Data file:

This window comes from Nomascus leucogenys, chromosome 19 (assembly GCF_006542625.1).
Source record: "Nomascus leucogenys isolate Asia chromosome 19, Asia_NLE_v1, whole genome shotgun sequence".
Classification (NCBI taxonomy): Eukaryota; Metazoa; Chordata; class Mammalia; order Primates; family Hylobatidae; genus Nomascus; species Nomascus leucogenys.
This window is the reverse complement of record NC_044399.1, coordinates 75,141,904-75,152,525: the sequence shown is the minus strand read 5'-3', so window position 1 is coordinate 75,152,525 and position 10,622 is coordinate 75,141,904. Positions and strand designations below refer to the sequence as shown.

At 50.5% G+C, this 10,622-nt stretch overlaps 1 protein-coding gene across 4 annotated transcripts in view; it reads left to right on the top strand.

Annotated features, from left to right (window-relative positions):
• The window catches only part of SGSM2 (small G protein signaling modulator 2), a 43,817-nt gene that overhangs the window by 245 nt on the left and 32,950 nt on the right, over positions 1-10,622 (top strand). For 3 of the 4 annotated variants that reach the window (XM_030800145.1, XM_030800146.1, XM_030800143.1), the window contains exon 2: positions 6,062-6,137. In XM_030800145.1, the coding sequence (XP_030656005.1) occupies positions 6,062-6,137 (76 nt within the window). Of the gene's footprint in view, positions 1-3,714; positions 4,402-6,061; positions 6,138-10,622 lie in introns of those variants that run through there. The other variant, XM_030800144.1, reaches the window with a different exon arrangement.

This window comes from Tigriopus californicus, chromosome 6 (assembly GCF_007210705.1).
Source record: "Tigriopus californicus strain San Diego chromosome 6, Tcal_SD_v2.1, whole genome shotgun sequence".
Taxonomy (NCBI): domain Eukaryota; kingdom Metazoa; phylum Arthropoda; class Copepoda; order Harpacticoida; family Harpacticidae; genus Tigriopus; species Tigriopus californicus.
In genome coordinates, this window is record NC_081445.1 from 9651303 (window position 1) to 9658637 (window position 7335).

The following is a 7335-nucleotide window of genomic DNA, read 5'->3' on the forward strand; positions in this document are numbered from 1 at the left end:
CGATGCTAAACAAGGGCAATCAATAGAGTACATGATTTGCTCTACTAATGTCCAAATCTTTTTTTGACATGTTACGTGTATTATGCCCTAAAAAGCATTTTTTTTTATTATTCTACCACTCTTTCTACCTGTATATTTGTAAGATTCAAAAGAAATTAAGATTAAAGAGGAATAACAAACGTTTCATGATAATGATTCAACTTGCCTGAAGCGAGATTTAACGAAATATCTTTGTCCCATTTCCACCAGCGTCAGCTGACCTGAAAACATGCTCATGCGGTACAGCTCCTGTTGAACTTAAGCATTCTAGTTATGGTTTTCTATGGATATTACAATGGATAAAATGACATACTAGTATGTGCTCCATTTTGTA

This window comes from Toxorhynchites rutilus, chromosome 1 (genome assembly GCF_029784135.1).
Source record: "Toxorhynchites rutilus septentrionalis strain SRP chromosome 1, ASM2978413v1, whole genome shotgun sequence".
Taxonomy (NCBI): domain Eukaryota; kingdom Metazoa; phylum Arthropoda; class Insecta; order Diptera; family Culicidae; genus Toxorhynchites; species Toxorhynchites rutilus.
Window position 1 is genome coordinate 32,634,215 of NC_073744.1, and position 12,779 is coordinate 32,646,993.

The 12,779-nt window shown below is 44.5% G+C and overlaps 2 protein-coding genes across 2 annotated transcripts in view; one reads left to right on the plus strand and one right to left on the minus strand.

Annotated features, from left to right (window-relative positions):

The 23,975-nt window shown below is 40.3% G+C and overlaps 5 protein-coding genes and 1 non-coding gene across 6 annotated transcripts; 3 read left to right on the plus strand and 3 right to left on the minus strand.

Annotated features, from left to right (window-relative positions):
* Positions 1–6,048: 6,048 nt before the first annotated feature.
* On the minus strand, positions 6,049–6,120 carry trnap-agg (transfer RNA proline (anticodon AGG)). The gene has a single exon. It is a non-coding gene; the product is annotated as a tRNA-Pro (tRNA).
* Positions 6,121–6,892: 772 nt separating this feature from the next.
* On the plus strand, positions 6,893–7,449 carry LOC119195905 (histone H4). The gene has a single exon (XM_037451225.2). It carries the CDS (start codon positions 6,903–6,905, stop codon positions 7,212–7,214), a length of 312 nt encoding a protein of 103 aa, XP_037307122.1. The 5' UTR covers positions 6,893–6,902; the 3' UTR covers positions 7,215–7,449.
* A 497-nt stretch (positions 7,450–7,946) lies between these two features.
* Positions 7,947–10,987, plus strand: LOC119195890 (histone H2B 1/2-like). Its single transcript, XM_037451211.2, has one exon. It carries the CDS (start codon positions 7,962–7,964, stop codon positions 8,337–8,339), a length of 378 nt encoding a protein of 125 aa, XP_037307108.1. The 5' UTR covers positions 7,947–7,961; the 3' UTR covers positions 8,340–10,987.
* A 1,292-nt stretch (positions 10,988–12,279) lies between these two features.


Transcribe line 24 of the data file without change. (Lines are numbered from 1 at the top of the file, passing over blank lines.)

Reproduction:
* Positions 6,121–6,892: 772 nt separating this feature from the next.